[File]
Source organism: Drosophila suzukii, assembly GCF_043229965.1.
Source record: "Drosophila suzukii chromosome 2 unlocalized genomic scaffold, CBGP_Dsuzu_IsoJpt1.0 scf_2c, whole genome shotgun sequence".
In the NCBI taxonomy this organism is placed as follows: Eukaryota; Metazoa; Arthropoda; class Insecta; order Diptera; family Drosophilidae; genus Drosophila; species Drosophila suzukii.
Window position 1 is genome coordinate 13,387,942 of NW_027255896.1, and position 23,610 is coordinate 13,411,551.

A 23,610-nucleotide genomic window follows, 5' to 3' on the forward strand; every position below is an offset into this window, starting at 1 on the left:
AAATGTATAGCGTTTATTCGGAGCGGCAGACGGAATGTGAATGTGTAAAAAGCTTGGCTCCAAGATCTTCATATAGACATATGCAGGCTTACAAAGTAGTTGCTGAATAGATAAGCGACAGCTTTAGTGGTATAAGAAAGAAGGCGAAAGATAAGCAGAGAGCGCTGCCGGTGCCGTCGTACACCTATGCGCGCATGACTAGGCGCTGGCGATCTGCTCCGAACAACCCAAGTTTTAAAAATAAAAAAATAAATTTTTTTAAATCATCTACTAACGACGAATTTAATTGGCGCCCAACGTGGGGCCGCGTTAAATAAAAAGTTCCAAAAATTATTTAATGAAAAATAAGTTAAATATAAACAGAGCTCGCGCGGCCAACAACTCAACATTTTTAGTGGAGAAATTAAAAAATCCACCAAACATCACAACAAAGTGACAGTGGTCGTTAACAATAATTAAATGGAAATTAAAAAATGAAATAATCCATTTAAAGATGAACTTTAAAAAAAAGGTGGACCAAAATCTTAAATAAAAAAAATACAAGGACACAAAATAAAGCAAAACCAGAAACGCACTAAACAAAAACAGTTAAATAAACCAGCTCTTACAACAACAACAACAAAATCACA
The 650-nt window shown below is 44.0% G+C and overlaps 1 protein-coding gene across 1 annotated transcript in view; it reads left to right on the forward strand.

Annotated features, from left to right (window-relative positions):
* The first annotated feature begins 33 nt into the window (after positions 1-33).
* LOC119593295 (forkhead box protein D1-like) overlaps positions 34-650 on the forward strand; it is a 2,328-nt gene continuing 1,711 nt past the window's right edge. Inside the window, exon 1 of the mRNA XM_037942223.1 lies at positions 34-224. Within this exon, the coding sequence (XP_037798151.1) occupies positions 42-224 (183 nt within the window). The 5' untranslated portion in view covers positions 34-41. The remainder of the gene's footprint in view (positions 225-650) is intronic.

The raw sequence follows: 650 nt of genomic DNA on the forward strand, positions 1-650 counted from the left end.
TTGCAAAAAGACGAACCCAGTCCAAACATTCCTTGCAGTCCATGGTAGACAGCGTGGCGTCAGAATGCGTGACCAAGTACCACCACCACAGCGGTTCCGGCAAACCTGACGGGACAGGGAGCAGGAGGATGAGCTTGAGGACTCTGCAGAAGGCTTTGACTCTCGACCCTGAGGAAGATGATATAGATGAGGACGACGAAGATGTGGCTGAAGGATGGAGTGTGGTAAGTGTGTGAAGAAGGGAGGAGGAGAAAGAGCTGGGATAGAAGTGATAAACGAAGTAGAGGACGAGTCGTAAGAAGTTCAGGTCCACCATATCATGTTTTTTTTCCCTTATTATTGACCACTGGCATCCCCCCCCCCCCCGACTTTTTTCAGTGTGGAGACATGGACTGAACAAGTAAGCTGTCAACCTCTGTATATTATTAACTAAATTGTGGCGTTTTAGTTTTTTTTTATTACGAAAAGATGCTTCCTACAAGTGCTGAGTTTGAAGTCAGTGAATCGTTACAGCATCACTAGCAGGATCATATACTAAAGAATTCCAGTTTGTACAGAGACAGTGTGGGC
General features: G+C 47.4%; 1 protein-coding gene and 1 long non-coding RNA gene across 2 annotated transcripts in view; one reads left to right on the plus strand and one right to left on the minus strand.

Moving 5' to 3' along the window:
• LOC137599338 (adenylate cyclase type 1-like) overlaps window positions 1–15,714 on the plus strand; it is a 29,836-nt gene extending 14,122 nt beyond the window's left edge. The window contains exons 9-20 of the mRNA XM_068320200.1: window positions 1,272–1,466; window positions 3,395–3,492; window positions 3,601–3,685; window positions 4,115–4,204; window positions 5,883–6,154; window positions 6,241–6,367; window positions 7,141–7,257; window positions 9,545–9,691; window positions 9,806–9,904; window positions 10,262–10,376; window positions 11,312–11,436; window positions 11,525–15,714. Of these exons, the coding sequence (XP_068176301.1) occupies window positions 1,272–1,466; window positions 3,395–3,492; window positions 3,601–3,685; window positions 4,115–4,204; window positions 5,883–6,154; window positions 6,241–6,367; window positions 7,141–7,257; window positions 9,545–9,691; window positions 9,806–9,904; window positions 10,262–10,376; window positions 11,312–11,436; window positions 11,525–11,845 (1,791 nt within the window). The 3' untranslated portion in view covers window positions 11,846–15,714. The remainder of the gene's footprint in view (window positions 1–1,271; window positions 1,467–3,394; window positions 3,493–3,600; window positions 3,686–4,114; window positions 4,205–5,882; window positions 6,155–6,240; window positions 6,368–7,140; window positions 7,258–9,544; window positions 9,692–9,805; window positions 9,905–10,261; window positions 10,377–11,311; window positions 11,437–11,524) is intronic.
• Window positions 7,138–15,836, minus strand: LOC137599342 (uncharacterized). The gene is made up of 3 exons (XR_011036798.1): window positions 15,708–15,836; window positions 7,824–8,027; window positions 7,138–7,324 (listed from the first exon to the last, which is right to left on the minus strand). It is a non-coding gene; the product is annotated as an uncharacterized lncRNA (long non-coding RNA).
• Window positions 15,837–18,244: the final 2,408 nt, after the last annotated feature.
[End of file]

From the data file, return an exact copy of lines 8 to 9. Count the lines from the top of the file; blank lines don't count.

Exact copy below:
Annotated features, from left to right (window-relative positions):
* The first annotated feature begins 33 nt into the window (after positions 1-33).